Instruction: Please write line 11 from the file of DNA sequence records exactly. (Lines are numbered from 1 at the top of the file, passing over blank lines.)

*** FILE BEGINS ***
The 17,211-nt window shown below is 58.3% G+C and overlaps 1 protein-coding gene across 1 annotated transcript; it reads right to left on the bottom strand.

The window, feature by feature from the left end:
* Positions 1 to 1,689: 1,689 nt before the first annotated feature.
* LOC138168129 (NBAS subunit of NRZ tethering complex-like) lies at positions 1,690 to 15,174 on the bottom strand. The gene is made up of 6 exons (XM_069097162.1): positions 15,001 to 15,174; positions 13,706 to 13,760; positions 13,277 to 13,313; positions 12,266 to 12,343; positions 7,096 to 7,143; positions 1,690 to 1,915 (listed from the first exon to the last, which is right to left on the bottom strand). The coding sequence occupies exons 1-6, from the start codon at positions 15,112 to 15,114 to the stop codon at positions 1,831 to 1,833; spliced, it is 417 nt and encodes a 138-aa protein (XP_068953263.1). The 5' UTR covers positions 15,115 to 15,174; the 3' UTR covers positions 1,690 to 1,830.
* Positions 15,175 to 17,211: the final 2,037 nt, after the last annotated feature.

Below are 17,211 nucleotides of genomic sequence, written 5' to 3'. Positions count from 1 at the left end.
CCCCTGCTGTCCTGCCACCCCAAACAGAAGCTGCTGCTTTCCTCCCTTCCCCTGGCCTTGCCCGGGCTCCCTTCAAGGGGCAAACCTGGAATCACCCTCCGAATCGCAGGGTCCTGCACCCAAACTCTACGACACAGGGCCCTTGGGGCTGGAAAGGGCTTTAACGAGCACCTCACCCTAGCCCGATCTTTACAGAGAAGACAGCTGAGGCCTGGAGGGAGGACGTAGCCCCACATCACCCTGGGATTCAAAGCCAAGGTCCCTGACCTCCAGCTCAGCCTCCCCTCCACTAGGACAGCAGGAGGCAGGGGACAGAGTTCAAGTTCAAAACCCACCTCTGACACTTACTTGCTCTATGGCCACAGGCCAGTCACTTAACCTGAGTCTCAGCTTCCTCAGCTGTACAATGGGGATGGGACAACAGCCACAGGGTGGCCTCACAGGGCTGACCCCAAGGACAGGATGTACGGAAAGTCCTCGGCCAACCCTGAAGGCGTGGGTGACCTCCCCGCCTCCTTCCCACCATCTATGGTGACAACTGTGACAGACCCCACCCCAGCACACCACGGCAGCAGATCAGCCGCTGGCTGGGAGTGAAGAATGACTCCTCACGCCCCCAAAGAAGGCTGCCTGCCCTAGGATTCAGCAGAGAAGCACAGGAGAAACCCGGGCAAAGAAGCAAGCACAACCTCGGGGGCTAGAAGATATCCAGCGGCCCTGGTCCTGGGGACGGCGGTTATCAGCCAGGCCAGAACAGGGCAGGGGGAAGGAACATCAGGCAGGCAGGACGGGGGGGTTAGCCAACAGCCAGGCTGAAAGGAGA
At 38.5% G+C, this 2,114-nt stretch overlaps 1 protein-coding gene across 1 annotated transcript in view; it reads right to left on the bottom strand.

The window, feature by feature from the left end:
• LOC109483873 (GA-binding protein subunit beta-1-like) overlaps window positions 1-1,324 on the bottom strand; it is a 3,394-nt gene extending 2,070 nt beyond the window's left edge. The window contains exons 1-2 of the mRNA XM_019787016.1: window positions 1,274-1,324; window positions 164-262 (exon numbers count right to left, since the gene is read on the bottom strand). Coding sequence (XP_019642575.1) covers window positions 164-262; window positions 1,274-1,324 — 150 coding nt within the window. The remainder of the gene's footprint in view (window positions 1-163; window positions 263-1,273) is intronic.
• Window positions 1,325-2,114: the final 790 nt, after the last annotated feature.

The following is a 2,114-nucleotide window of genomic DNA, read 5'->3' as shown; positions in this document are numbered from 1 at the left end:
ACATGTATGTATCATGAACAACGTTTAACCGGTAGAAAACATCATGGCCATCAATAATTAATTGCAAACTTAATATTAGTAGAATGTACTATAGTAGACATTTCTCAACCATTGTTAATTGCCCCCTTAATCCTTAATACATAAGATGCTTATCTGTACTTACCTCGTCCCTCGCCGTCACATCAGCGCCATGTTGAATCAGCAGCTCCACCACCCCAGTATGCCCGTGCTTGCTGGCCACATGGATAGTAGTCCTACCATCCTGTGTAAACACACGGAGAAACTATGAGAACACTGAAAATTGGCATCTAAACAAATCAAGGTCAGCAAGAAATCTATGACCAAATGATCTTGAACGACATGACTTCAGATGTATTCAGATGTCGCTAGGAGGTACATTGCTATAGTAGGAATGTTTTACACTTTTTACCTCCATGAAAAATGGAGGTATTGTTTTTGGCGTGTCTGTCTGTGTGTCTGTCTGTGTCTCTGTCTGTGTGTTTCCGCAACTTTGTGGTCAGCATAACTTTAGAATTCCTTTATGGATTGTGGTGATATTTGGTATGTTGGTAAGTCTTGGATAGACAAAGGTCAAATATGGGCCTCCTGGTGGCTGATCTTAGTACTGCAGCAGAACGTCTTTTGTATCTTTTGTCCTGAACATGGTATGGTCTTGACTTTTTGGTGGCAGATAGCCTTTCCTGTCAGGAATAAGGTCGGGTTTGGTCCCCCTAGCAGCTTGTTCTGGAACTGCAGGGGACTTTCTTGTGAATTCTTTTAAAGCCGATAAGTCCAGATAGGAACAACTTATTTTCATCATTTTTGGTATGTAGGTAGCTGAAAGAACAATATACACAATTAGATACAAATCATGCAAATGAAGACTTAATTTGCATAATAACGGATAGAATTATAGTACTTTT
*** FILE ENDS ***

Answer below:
• Window positions 1,325-2,114: the final 790 nt, after the last annotated feature.